I think therapists should compete in something. I think you should understand what being at a start line, waiting for the whistle to blow, or waiting for the green light is like. What it feels like to know your ready to compete, to also know what it feels like to know your under prepared. To fully know the frustration of being hurt. To know what bonking is. To know what heat/cold feel like. To know the highs and lows of training. To know that most days are just showing up and putting in work and your therapy is a part of that. Nothing special, just a part of their day. You don't have to be good, but you have to work at something and put yourself out there. I think athletes appreciate when they know you may know a little about their world. It also helps from an esoteric level. If your at a big meet/event and you can feel the energy and nervousness that is around, it helps you give a more calming, positive presence in your treatment. If you have never felt the nerves yourself, you may get caught up in the situation and put out nervousness and feed forward that to your athlete. So join a lifting club, enter a 5k, register for a local cyclocross race and put yourself out there.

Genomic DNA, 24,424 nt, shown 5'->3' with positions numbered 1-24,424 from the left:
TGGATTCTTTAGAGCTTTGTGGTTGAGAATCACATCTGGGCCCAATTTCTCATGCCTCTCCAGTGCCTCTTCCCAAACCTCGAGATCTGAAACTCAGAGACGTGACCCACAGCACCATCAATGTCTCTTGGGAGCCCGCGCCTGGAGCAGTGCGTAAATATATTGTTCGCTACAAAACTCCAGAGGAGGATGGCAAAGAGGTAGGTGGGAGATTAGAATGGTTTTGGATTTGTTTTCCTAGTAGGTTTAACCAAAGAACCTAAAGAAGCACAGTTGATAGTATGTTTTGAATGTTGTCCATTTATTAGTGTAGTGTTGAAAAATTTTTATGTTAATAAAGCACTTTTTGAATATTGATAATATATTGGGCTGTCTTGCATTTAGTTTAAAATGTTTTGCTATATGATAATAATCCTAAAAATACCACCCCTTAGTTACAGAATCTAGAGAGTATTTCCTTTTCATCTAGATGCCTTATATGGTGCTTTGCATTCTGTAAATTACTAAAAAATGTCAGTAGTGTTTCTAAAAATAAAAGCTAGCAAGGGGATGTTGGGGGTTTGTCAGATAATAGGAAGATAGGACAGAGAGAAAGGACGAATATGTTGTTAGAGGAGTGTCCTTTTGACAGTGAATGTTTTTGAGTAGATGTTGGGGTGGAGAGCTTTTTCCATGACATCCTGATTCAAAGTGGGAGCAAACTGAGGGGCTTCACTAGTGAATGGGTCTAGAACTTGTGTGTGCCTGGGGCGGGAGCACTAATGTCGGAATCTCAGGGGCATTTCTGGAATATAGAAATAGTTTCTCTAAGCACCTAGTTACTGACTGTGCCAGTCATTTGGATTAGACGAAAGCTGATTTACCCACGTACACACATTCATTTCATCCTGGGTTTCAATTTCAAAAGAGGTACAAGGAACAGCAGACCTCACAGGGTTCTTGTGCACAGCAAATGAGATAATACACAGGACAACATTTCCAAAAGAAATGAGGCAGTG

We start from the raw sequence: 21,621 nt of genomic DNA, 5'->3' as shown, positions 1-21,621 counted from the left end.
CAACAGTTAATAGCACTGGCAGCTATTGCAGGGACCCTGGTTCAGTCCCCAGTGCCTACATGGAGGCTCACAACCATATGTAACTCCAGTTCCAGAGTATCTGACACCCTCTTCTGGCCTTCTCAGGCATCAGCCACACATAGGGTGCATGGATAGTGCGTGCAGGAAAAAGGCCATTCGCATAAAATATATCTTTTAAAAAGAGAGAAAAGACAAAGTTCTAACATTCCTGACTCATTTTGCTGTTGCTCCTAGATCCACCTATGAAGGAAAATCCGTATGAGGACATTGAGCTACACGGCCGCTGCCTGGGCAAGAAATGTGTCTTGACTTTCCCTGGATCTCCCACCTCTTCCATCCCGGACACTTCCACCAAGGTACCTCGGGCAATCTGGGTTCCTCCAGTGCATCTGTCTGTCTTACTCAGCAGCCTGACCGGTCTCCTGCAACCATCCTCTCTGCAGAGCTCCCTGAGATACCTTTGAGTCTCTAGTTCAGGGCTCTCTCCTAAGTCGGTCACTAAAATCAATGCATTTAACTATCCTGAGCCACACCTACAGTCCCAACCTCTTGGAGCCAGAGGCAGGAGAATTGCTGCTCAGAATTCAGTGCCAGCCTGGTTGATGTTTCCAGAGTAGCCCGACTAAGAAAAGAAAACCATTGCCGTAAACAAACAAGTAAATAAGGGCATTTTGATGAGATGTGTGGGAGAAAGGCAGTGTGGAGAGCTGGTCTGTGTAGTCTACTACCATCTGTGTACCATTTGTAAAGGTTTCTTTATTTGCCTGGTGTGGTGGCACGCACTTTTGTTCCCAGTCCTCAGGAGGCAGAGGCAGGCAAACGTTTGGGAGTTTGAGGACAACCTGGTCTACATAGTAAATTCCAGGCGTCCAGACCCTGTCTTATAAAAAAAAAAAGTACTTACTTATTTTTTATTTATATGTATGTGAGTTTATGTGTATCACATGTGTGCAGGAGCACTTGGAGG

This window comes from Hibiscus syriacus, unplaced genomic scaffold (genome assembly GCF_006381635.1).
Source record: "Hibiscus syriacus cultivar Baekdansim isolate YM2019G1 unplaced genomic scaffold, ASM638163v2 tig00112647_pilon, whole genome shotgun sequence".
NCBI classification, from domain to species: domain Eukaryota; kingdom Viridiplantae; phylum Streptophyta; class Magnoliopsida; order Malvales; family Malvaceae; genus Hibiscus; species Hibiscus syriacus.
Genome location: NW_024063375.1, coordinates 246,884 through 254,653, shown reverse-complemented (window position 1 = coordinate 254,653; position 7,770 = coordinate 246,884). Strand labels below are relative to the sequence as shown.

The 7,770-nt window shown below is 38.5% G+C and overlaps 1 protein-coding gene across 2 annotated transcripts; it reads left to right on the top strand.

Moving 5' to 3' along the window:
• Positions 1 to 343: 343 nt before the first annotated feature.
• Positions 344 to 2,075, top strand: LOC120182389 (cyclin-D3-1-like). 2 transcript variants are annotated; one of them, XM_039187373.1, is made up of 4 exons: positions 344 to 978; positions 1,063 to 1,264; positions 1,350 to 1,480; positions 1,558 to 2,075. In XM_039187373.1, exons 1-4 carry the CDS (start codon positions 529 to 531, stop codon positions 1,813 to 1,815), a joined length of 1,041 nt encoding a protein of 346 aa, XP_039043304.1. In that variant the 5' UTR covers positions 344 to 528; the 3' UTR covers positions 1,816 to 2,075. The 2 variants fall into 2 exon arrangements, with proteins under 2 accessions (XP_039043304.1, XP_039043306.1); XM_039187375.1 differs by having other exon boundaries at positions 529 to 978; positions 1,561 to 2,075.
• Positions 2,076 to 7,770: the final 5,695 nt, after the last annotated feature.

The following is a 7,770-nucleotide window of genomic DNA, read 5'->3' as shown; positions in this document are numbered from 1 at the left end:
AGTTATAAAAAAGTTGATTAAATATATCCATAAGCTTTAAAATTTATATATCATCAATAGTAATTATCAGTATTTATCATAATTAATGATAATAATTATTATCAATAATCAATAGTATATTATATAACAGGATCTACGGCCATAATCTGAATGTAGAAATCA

Get good at Reading
Every talented therapist I ever met has been a voracious reader. It's not just therapy books either. Although you should have some solid anatomy books. (I like Stecco's stuff) The bigger the library the more you start to see how things fit together or intertwine and overlap. I think this helps you start to recognize patterns and process information at a higher rate. The more that is in your understanding the faster you can start to process information. In a private clinic that might mean you get to see 3 people in an hour instead of 2. At the track it may mean you get to solve a potential problem in warm up instead of interrupting the practice. Figuring stuff out faster is important. Train your brain to learn and be creative. Read more and read from a broad spectrum. Variability is a good thing for joints, heart and your reading.
This is my recommended path when kids email me. Now I can just send them to this blog post instead of just listing some courses. Like I said, this was my opinion. I'm sure others would have other recommendations. If you are a therapist that works with sports or athletes, what course have you found instrumental in your learning?